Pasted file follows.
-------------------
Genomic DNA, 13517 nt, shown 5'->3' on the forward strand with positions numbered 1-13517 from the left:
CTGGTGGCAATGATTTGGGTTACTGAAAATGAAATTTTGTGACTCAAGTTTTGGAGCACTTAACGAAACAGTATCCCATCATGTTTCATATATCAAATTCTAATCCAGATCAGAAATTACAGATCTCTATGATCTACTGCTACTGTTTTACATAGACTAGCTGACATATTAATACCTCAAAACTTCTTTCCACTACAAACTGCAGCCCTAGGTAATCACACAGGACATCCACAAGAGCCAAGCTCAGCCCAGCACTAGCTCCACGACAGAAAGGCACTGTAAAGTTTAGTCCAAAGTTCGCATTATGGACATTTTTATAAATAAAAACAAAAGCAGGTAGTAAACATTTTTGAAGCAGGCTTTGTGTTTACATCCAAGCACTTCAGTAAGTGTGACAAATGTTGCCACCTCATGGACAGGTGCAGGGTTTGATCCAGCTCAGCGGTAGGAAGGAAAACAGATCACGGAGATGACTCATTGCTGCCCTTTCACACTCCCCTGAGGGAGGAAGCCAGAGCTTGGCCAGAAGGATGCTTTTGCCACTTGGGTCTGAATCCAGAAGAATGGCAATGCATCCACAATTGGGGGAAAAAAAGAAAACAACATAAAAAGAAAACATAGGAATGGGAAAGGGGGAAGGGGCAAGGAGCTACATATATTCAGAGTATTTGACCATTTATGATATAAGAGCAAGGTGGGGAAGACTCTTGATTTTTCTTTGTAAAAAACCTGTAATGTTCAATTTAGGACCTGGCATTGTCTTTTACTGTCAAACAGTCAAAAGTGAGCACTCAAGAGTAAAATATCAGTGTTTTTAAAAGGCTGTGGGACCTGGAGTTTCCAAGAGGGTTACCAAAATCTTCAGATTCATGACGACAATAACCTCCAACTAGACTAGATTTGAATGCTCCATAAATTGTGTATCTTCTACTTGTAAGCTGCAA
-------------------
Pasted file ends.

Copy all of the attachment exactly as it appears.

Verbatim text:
Genomic DNA, 13517 nt, shown 5'->3' on the forward strand with positions numbered 1-13517 from the left:
CTGGTGGCAATGATTTGGGTTACTGAAAATGAAATTTTGTGACTCAAGTTTTGGAGCACTTAACGAAACAGTATCCCATCATGTTTCATATATCAAATTCTAATCCAGATCAGAAATTACAGATCTCTATGATCTACTGCTACTGTTTTACATAGACTAGCTGACATATTAATACCTCAAAACTTCTTTCCACTACAAACTGCAGCCCTAGGTAATCACACAGGACATCCACAAGAGCCAAGCTCAGCCCAGCACTAGCTCCACGACAGAAAGGCACTGTAAAGTTTAGTCCAAAGTTCGCATTATGGACATTTTTATAAATAAAAACAAAAGCAGGTAGTAAACATTTTTGAAGCAGGCTTTGTGTTTACATCCAAGCACTTCAGTAAGTGTGACAAATGTTGCCACCTCATGGACAGGTGCAGGGTTTGATCCAGCTCAGCGGTAGGAAGGAAAACAGATCACGGAGATGACTCATTGCTGCCCTTTCACACTCCCCTGAGGGAGGAAGCCAGAGCTTGGCCAGAAGGATGCTTTTGCCACTTGGGTCTGAATCCAGAAGAATGGCAATGCATCCACAATTGGGGGAAAAAAAGAAAACAACATAAAAAGAAAACATAGGAATGGGAAAGGGGGAAGGGGCAAGGAGCTACATATATTCAGAGTATTTGACCATTTATGATATAAGAGCAAGGTGGGGAAGACTCTTGATTTTTCTTTGTAAAAAACCTGTAATGTTCAATTTAGGACCTGGCATTGTCTTTTACTGTCAAACAGTCAAAAGTGAGCACTCAAGAGTAAAATATCAGTGTTTTTAAAAGGCTGTGGGACCTGGAGTTTCCAAGAGGGTTACCAAAATCTTCAGATTCATGACGACAATAACCTCCAACTAGACTAGATTTGAATGCTCCATAAATTGTGTATCTTCTACTTGTAAGCTGCAA